Being hired as a peer counselor at Dartmouth College forced me to reflect on the problems that so often lie underneath the surface of our skin. Working with middle-aged students with Autism who are learning to develop social skills and self-confidence, I have realized that this problem extends beyond one specific age group. In addition to working with Autistic children directly, I also completed the class “Autism: Science, Story, Experience.” We explored the truth that one’s perception of somebody else as being different is by nature subjective and cannot be trusted as an accurate measure of reality. Furthermore, so often the externalized longings that result from this false trust in our misguided beliefs about the standardization of what is normal and desirable have devastating consequences. One of the girls that I worked with often talked about a boy who she wanted desperately to notice her. Unfortunately, all of her plans to get his attention were completely externalized and based on changing her appearance.
I grew up wishing that my boring, straight hair would turn curly overnight. Meanwhile, popular idols such as Taylor Swift publicly admit to hating their naturally curly hair. These people spend time and money straightening the hair that I wish I was born with. I was reflecting on the struggle that I had with my own reflection one day, when I realized how universal a problem this is. It made me curious as to how much time people spend wishing to change something about themselves that other people are busy wishing that they had. This seems like an incredibly pointless waste of energy that we could be spending on bettering ourselves, or better yet, the world around us. This made me wonder if such a pervasive and socialized issue in society today could be alleviated, if not eradicated, altogether. The first step in changing your direction toward a more positive path lies in a simple yet profound realization: recognizing that the problem lies in your perception not your reflection.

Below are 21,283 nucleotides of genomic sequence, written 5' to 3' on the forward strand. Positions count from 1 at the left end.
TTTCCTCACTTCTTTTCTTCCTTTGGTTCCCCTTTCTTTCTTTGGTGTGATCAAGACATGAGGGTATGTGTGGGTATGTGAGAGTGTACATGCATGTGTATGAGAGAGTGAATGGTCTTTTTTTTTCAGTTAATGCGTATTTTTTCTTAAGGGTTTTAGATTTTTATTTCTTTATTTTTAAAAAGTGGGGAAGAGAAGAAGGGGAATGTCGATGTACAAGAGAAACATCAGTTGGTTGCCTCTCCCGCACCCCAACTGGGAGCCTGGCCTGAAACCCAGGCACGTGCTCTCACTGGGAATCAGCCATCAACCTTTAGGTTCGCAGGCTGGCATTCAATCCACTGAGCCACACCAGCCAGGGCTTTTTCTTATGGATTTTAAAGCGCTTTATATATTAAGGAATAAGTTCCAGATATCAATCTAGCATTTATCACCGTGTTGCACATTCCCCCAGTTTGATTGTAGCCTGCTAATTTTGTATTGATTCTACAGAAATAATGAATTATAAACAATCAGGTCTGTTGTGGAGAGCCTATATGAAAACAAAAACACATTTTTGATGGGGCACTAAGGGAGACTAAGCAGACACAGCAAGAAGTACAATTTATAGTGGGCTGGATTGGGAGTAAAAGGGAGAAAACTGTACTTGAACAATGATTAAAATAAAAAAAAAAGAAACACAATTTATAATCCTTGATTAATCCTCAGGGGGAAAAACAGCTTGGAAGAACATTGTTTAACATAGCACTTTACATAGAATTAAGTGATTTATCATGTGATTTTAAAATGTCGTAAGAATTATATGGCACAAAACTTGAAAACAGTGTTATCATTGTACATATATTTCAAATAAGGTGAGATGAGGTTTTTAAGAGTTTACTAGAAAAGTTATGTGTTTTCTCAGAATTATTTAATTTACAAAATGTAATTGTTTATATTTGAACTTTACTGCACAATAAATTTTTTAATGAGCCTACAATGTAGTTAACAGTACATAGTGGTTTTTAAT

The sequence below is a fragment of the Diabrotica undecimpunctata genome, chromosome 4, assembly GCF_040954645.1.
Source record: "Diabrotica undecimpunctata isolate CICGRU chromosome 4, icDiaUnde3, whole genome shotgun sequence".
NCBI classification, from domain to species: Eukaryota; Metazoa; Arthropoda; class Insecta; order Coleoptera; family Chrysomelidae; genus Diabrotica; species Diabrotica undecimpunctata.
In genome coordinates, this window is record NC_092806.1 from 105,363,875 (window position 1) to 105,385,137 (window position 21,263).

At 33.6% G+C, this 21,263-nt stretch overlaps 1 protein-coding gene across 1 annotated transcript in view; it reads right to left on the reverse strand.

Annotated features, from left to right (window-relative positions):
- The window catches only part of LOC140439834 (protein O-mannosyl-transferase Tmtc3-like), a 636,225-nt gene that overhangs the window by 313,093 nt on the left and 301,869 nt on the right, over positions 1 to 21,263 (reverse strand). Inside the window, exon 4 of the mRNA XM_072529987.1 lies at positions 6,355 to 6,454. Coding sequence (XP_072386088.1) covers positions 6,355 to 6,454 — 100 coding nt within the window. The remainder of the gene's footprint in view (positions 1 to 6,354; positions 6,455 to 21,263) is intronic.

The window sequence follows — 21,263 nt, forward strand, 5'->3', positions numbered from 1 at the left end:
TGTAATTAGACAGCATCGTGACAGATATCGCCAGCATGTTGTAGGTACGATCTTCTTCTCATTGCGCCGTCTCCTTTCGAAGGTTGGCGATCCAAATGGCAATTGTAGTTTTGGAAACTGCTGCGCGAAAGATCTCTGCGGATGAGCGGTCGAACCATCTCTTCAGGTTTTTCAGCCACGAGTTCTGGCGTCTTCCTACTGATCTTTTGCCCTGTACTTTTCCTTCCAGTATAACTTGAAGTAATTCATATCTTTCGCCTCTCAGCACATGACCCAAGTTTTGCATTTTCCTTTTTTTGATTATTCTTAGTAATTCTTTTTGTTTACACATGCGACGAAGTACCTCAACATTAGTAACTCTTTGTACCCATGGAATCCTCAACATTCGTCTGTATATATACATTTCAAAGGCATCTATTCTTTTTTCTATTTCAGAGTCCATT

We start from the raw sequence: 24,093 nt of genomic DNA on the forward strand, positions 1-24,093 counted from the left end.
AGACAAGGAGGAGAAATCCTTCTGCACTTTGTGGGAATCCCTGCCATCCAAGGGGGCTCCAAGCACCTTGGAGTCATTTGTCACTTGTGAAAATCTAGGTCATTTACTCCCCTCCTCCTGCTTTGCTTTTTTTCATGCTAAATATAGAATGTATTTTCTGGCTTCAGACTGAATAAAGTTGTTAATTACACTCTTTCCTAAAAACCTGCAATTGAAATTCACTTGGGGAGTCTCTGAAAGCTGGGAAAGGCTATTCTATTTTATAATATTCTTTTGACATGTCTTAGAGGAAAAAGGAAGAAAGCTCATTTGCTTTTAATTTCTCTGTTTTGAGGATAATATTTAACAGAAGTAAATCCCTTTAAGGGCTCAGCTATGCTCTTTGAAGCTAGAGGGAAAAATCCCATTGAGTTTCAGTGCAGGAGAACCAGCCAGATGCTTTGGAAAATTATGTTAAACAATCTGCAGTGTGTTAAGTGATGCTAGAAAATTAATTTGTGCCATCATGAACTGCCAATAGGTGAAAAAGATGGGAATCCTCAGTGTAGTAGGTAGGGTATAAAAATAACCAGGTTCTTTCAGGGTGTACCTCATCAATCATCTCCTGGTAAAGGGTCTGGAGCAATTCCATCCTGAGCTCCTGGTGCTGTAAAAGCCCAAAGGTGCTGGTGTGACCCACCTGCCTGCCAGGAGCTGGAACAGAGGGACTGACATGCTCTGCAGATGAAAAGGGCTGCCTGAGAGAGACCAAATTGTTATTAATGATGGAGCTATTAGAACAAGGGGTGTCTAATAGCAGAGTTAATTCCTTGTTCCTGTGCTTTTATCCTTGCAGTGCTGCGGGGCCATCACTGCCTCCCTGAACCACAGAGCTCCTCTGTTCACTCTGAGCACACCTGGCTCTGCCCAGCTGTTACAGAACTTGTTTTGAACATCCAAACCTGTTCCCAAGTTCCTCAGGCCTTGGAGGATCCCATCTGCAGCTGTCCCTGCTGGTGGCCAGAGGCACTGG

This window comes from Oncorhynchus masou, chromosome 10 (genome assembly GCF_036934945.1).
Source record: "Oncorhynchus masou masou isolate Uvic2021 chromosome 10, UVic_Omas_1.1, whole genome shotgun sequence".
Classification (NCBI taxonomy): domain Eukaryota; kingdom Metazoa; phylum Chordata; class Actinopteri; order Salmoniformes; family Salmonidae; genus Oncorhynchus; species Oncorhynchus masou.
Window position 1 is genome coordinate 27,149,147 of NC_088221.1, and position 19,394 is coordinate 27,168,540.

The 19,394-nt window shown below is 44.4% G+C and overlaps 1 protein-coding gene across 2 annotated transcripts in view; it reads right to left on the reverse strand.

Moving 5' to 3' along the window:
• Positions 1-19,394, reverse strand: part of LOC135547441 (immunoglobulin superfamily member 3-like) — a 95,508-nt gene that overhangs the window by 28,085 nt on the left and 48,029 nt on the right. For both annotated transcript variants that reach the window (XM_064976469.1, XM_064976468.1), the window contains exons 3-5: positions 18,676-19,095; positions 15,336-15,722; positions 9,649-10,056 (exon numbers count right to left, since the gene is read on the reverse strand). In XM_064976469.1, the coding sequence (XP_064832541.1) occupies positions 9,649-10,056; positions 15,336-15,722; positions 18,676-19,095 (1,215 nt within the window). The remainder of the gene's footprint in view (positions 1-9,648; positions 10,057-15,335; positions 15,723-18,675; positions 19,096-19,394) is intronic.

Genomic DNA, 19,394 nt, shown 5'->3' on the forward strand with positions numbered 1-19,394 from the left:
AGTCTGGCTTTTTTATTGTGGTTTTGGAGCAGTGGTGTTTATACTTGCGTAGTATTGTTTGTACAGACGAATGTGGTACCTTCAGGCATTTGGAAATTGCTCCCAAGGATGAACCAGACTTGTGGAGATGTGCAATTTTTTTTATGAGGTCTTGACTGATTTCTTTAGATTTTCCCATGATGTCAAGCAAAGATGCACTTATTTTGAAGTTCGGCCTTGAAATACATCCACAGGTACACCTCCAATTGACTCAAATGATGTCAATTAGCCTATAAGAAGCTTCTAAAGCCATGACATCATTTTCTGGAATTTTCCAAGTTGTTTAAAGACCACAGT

Here is an exercise that I encourage you to try. Make a list of all of the things “wrong” with you. Next, look at every single item on your list and try to imagine someone who would love to have that problem. Stumped? Here are some examples: You only make $10 an hour. Someone would love to have that problem. You have the backside of a 12-year-old boy? Someone would love to have that problem. Your hips are too big? Some girls (including myself) would love to have that problem. Do you wish your skin were tanner? Do you wish your complexion were lighter? (Eyelashes too light? Leg hair too dark?) The list goes on and on. Now, make a promise to yourself that you are not going to waste one more day of your precious life wishing to be anything other than who you already are.